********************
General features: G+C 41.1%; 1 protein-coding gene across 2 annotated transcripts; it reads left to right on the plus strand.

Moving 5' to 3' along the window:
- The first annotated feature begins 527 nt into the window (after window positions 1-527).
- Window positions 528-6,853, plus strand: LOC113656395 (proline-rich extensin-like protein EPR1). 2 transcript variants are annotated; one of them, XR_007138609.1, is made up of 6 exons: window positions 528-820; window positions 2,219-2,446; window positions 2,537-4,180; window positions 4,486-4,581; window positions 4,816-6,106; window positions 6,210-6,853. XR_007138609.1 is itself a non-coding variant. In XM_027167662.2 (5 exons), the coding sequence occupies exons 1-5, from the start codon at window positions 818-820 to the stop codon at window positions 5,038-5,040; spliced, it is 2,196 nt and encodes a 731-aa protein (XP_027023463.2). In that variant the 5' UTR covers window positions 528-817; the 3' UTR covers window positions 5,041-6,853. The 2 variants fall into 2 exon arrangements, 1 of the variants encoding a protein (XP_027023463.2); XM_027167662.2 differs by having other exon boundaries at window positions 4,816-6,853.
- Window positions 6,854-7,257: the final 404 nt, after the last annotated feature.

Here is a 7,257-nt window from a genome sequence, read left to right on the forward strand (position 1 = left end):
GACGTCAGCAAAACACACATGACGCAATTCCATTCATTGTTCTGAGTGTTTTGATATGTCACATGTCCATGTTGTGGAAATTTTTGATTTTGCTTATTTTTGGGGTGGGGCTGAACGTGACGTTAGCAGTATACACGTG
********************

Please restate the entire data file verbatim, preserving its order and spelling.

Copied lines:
General features: G+C 41.1%; 1 protein-coding gene across 2 annotated transcripts; it reads left to right on the plus strand.

Moving 5' to 3' along the window:
- The first annotated feature begins 527 nt into the window (after window positions 1-527).
- Window positions 528-6,853, plus strand: LOC113656395 (proline-rich extensin-like protein EPR1). 2 transcript variants are annotated; one of them, XR_007138609.1, is made up of 6 exons: window positions 528-820; window positions 2,219-2,446; window positions 2,537-4,180; window positions 4,486-4,581; window positions 4,816-6,106; window positions 6,210-6,853. XR_007138609.1 is itself a non-coding variant. In XM_027167662.2 (5 exons), the coding sequence occupies exons 1-5, from the start codon at window positions 818-820 to the stop codon at window positions 5,038-5,040; spliced, it is 2,196 nt and encodes a 731-aa protein (XP_027023463.2). In that variant the 5' UTR covers window positions 528-817; the 3' UTR covers window positions 5,041-6,853. The 2 variants fall into 2 exon arrangements, 1 of the variants encoding a protein (XP_027023463.2); XM_027167662.2 differs by having other exon boundaries at window positions 4,816-6,853.
- Window positions 6,854-7,257: the final 404 nt, after the last annotated feature.

Here is a 7,257-nt window from a genome sequence, read left to right on the forward strand (position 1 = left end):
GACGTCAGCAAAACACACATGACGCAATTCCATTCATTGTTCTGAGTGTTTTGATATGTCACATGTCCATGTTGTGGAAATTTTTGATTTTGCTTATTTTTGGGGTGGGGCTGAACGTGACGTTAGCAGTATACACGTG